Charlie’s Hustle: Report Says Pete Rose Bet on Baseball While Playing

Pete Rose AP

Despite Pete Rose’s protests that he never bet on baseball as a player, ESPN’s Outside the Lines acquired copies of documents suggesting that Rose did just that between March and July 1986, his last season on the field.

In 2004, Rose finally admitted after 15 years of denials to placing wagers on baseball as a manager. He still denied ever betting on baseball as a player.

The damning documents, which have lain dormant for 26 years in the National Archives New York office under court-ordered seal, contain pages copied from a notebook belonging to Rose’s friend Michael Bertolini, who allegedly placed bets for Rose. The notebook was taken in a raid on Bertolini’s home by the U.S. Postal Inspection Service in October 1989 based on a mail fraud investigation, barely two months after Rose was banned from baseball. Former supervisor Craig Barney and former inspector Mary Flynn of the U.S. Postal Inspection Service, who participated in the raid, confirmed the documents’ authenticity to Outside the Lines. In 1989, Rose denied ever placing bets with Bertolini.

Although John Dowd, who ran MLB’s investigation of Rose, had obtained sworn testimony from bookie Ron Peters that Rose had gambled on the Cincinnati Reds between 1984-86, he had no documents to substantiate the claim. Dowd and his team even had a recorded phone conversation between Bertolini and Paul Janszen, another associate of Rose’s, that indicated that Rose had asked Bertolini to place bets for him. But the documents proving Rose had placed bets as a player were simply unavailable.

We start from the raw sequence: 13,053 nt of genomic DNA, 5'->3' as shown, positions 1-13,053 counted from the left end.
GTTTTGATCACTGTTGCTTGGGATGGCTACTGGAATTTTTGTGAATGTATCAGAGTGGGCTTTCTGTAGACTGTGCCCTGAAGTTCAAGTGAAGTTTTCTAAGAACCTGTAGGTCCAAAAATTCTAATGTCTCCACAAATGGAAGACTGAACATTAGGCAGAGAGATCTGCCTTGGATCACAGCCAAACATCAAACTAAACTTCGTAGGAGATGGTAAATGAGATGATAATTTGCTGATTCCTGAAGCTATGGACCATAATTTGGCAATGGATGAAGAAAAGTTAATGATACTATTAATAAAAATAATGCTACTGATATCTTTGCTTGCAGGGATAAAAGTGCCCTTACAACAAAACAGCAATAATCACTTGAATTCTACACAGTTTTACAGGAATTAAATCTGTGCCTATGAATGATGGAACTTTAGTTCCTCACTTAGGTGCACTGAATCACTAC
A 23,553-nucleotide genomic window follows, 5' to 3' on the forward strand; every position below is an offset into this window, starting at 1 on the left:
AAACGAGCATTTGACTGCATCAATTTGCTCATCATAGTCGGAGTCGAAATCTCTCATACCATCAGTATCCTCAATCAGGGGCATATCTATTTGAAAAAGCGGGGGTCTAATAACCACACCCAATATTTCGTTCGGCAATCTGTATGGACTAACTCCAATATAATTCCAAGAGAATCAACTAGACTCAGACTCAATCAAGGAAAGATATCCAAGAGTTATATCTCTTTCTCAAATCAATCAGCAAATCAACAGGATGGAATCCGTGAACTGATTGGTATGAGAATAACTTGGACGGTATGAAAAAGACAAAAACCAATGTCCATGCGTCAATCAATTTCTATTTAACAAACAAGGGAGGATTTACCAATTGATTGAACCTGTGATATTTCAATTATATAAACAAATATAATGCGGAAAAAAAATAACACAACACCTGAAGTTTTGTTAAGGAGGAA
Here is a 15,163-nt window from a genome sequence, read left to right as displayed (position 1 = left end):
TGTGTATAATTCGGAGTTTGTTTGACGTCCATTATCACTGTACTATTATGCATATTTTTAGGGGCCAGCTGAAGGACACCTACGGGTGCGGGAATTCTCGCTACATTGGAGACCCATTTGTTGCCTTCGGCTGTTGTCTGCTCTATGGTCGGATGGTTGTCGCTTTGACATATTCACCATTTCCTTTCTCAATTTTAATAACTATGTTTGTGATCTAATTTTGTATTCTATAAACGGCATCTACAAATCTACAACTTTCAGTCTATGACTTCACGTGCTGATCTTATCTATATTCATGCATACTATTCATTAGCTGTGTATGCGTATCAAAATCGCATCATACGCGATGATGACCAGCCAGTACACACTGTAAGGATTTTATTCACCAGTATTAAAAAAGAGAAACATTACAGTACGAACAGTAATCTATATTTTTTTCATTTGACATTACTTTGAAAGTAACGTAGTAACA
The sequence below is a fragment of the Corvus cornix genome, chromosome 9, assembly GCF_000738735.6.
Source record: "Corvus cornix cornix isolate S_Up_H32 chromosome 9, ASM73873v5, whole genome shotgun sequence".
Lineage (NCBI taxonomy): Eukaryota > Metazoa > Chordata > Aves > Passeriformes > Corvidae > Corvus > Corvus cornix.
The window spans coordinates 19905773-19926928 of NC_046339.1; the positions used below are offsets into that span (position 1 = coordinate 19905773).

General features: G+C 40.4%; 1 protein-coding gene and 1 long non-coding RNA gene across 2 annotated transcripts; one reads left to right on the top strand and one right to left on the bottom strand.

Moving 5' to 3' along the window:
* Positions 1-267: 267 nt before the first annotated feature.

When Outside the Lines spoke to Dowd, he commented, “We didn’t have the records of Michael Bertolini; he refused to give them to us. So we never had Bertolini’s betting records. “ When he was shown the documents retrieved from the archives, he added, “I recognize Bertolini’s handwriting from other documents. It fits with the timeline that we had that he was betting. This is the final piece of the puzzle. This it, this does it; this closes the door.”

Rose’s attorney Raymond Genco issued a statement on behalf of his client: “Since we submitted the application earlier this year, we committed to MLB that we would not comment on specific matters relating to reinstatement. I need to maintain that. To be sure, I’m eager to sit down with [MLB commissioner Rob] Manfred to address my entire history — the good and the bad — and my long personal journey since baseball. That meeting likely will come sometime after the All-Star break. Therefore at this point, it’s not appropriate to comment on any specifics.”

The documents provide ample evidence of Rose’s betting in 1986 while he was a player-manager. The report alleges that Rose bet on at least one MLB team on 30 different days, wagered on but not against the Reds, he lost more than $25,000 in a single week, placed his heaviest single-bet action, $5,500, on the Boston Celtics.

MLB Rule 21 states, “Any player, umpire, or club or league official or employee, who shall bet any sum whatsoever upon any baseball game in connection with which the bettor has a duty to perform shall be declared permanently ineligible.”

Rose asked new MLB Commissioner Rob Manfred for reinstatement in March. In April, Rose doubled down on his assertion that he never bet on baseball while he was a player, telling Michael Kay’s ESPN New York 98.7 FM radio show, “Never bet as a player: That’s a fact.” Dowd responded on Outside the Lines, “He bet when he was a player-manager in ’85-’86 and the proof is from Ron Peters in the report and there is more evidence from others and from gambling records. It’s all right there that he bet as a player-manager. That’s the way Pete is. He knows the truth and he lied about it in his book.”